131 homes confirmed damaged


FEMA to visit Thursday

By Melody Vallieu

Editor, Miami Valley Today

MIAMI COUNTY — As of Monday, 131 residences have been found to have damage following four tornadoes that came through the county on May 27.

Art Blackmore of the Miami County Local Emergency Planning Committee said teams were out Saturday and Sunday conducting more damage assessments at properties they had yet to be able to reach.

He said damage is categorized in four ways, including affected, minor, major and destroyed.

According to Blackmore, updated findings include:

• Affected, very minor damage — 42
• Minor damage, which includes a few more shingles, cracked glass, some siding missing — 53

• Major damage, a whole side of siding missing, more extensive roof damage, cracked glass — 26

• Destroyed, which means the house is not habitable — 10.

Blackmore said damage assessment teams were out again Monday morning visiting properties they didn’t make it to over the weekend or couldn’t reach because of debris.

In Union Township, where an EF-2 tornado struck, Blackmore said there are six locations where 40-yard Dumpsters have been placed for residents to bring woody debris. Those locations include Elleman Road, State Route 571, two on Rangeline Road, one at the trailer park on State Route 55 and one at the township hall, 9497 Markley Road, Laura. He said they are also taking brush that can be dumped behind the building and will be processed later.

“Not building materials, only natural vegetation,” he said.

Blackmore said they had 19 community members reach out for information so far through the Resource Assistance Center located in the West Milton Municipal Building, 701 S. Miami St. He said the Red Cross, Miami County EMA, Miami County Public Health, Miami County Job and Family Services, and Miami County Auditor have representatives and information available to assist residents with storm recovery. The center will remain open from 1-7 p.m. Tuesday and Wednesday.

Blackmore said there has been some confusion pertaining to the resource center.

“What has happened is some people think the resource center is where they can come to volunteer or drop off goods,” he said. “The resource center is strictly for information on agencies that can possibly help.”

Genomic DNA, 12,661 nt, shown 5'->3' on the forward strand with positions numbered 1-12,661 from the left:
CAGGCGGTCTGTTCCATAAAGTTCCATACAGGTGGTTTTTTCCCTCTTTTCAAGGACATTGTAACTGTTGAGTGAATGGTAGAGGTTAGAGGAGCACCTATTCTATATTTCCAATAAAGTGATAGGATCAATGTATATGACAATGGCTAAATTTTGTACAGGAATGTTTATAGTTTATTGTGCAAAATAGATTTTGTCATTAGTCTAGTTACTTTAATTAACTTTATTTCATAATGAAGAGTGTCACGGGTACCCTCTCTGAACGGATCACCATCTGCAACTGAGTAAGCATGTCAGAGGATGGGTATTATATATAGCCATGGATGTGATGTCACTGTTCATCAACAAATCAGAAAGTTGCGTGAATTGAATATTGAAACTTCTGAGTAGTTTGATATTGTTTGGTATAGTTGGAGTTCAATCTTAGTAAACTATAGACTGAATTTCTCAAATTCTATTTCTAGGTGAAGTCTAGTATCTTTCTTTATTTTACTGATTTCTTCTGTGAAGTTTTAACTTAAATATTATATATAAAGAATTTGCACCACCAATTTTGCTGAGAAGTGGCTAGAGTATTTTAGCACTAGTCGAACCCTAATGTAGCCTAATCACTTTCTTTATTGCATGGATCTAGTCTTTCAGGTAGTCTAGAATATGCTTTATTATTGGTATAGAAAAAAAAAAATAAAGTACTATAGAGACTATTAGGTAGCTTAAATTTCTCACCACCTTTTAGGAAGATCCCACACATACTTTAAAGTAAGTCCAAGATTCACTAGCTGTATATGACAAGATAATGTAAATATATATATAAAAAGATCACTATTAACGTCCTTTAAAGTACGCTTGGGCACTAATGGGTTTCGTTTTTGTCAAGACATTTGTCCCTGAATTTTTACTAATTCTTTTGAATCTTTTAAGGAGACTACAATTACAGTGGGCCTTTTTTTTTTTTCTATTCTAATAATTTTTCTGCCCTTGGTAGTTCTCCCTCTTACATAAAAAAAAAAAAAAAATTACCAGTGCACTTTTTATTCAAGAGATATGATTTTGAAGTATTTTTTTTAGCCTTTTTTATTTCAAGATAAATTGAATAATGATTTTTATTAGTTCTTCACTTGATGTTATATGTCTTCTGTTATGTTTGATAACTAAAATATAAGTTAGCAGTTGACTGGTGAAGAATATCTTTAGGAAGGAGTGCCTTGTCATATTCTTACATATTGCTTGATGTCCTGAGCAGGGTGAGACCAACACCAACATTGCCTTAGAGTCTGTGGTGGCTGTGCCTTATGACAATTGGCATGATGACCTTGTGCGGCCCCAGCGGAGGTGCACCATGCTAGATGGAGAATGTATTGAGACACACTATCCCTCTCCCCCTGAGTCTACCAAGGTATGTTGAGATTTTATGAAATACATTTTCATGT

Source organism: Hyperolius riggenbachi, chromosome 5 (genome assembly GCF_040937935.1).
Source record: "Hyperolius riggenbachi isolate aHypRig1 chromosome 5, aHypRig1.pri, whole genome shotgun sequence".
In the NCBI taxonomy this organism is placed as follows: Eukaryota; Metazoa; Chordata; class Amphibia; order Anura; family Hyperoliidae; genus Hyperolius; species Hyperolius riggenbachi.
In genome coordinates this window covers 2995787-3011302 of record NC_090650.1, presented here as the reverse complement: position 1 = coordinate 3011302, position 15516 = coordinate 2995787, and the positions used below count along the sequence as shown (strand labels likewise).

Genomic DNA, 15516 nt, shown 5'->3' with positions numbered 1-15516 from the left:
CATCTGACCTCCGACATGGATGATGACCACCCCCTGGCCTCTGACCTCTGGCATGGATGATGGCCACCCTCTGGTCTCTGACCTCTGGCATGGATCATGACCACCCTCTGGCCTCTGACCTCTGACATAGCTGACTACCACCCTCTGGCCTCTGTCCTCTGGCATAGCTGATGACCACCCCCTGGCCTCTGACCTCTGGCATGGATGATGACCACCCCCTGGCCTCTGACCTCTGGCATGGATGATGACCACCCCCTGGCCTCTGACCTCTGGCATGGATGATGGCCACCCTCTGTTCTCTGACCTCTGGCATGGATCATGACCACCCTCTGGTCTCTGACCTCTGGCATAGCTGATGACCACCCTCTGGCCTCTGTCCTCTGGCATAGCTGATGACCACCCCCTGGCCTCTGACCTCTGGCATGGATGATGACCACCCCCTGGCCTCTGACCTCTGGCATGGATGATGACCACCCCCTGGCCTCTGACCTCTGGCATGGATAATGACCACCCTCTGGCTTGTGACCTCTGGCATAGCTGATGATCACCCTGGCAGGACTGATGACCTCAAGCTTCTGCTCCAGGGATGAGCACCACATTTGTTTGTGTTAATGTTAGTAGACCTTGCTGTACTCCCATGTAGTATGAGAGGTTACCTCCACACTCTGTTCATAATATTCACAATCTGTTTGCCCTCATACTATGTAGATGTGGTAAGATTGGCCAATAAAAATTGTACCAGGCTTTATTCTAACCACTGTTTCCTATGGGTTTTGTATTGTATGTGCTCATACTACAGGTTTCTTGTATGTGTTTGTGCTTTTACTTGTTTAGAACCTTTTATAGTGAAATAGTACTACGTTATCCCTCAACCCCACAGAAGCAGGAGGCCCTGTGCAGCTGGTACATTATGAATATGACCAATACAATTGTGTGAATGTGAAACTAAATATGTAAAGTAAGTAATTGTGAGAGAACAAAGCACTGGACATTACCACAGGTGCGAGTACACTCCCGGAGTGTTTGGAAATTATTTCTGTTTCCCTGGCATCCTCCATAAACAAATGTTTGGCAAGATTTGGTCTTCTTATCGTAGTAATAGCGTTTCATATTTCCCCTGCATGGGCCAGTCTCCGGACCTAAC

Blackmore said people can also reach out to the Northern Miami Valley Ohio Chapter of the Red Cross, which services Miami County, to get started and be directed to other resources. Their phone number is (937) 332-1414.

He said the Red Cross continues to pass out food to those in need and is now also handing out items like brooms, shovels and rakes to help those affected. Blackmore said the West Milton Fire Department also has a stockpile of water available to those in need.

Those wishing to be put on the list for future volunteer opportunities following the storms can still visit https://www.surveymonkey.com/r/JYQJ85P.

The Miami County Sheriff’s Office along with Union Township also worked to cut down on a couple looters who hit tornado struck homes in Miami County last week.

Greg Simmons, president of the Miami County Commissioners, said a couple individuals had been looting in the area off Rangeline Road where several homes were destroyed.

“Phil (Mote) and Sheriff Duchak have been outstanding,” Simmons said. “I was told of the issue by (Mote), and Sheriff Duchak immediately doubled patrols in the area and there haven’t been other problems.”

Volunteers who came to the area also reported several chainsaws missing, according to West Milton Police Chief Harry Busse.

As of 5 p.m. Monday, Rangeline and Elleman roads were still closed. Busse said most of the debris had been cleared, but repair crews were working to get downed power cables back in place. Busse said there was no power to the cables, but work couldn’t proceed with the roads open.

State Route 571, which has been closed in several areas since May 27, was expected to be fully re-opened Monday.

Blackmore said the Federal Emergency Management Agency (FEMA), is scheduled to be the county on Thursday, June 6 to do their own assessment of the area. He said they likely will use findings from the EMA and Red Cross to begin with and the go into the storm damaged areas to further assess damage on their own.

“The hope is that they would grant this area (financial) assistance — primarily to get the community rebuilt, to help individuals get back on their feet,” Blackmore said.

— WDTN contributed to this story

FEMA to visit Thursday